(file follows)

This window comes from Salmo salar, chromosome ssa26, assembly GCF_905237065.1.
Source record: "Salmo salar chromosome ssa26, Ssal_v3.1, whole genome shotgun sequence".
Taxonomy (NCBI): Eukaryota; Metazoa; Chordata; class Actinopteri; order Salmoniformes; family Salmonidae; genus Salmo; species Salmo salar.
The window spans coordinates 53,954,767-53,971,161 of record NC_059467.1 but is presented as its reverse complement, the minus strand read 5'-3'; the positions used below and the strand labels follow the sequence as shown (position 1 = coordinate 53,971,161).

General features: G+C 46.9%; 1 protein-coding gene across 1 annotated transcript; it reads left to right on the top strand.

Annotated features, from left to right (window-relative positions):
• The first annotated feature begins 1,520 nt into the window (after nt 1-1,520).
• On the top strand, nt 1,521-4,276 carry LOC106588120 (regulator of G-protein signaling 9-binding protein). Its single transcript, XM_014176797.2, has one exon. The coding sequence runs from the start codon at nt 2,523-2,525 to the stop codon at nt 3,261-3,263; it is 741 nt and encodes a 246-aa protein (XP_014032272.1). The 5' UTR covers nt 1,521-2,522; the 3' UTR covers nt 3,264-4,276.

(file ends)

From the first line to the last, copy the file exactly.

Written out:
This window comes from Salmo salar, chromosome ssa26, assembly GCF_905237065.1.
Source record: "Salmo salar chromosome ssa26, Ssal_v3.1, whole genome shotgun sequence".
Taxonomy (NCBI): Eukaryota; Metazoa; Chordata; class Actinopteri; order Salmoniformes; family Salmonidae; genus Salmo; species Salmo salar.
The window spans coordinates 53,954,767-53,971,161 of record NC_059467.1 but is presented as its reverse complement, the minus strand read 5'-3'; the positions used below and the strand labels follow the sequence as shown (position 1 = coordinate 53,971,161).

General features: G+C 46.9%; 1 protein-coding gene across 1 annotated transcript; it reads left to right on the top strand.

Annotated features, from left to right (window-relative positions):
• The first annotated feature begins 1,520 nt into the window (after nt 1-1,520).
• On the top strand, nt 1,521-4,276 carry LOC106588120 (regulator of G-protein signaling 9-binding protein). Its single transcript, XM_014176797.2, has one exon. The coding sequence runs from the start codon at nt 2,523-2,525 to the stop codon at nt 3,261-3,263; it is 741 nt and encodes a 246-aa protein (XP_014032272.1). The 5' UTR covers nt 1,521-2,522; the 3' UTR covers nt 3,264-4,276.